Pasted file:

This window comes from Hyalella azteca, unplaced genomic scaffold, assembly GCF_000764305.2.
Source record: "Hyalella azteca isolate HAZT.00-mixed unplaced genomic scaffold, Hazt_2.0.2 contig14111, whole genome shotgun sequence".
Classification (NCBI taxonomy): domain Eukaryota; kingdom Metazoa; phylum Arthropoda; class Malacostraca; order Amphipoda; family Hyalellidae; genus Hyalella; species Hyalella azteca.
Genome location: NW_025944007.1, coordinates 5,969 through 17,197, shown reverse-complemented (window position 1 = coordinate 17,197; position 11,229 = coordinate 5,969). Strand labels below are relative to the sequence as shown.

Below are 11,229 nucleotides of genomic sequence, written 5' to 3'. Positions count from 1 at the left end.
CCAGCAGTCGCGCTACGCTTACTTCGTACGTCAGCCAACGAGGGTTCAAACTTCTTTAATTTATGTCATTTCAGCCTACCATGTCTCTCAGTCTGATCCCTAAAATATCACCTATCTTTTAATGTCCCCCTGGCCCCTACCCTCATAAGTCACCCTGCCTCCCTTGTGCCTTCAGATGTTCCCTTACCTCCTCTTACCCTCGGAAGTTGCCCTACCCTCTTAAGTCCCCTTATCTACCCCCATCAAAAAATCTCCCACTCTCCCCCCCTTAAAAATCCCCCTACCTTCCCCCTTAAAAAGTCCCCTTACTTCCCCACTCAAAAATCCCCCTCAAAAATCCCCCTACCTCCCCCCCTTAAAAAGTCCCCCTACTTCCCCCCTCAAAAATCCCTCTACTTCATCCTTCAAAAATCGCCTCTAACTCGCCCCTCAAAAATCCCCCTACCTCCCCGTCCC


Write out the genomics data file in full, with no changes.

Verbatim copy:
This window comes from Hyalella azteca, unplaced genomic scaffold, assembly GCF_000764305.2.
Source record: "Hyalella azteca isolate HAZT.00-mixed unplaced genomic scaffold, Hazt_2.0.2 contig14111, whole genome shotgun sequence".
Classification (NCBI taxonomy): domain Eukaryota; kingdom Metazoa; phylum Arthropoda; class Malacostraca; order Amphipoda; family Hyalellidae; genus Hyalella; species Hyalella azteca.
Genome location: NW_025944007.1, coordinates 5,969 through 17,197, shown reverse-complemented (window position 1 = coordinate 17,197; position 11,229 = coordinate 5,969). Strand labels below are relative to the sequence as shown.

Below are 11,229 nucleotides of genomic sequence, written 5' to 3'. Positions count from 1 at the left end.
CCAGCAGTCGCGCTACGCTTACTTCGTACGTCAGCCAACGAGGGTTCAAACTTCTTTAATTTATGTCATTTCAGCCTACCATGTCTCTCAGTCTGATCCCTAAAATATCACCTATCTTTTAATGTCCCCCTGGCCCCTACCCTCATAAGTCACCCTGCCTCCCTTGTGCCTTCAGATGTTCCCTTACCTCCTCTTACCCTCGGAAGTTGCCCTACCCTCTTAAGTCCCCTTATCTACCCCCATCAAAAAATCTCCCACTCTCCCCCCCTTAAAAATCCCCCTACCTTCCCCCTTAAAAAGTCCCCTTACTTCCCCACTCAAAAATCCCCCTCAAAAATCCCCCTACCTCCCCCCCTTAAAAAGTCCCCCTACTTCCCCCCTCAAAAATCCCTCTACTTCATCCTTCAAAAATCGCCTCTAACTCGCCCCTCAAAAATCCCCCTACCTCCCCGTCCC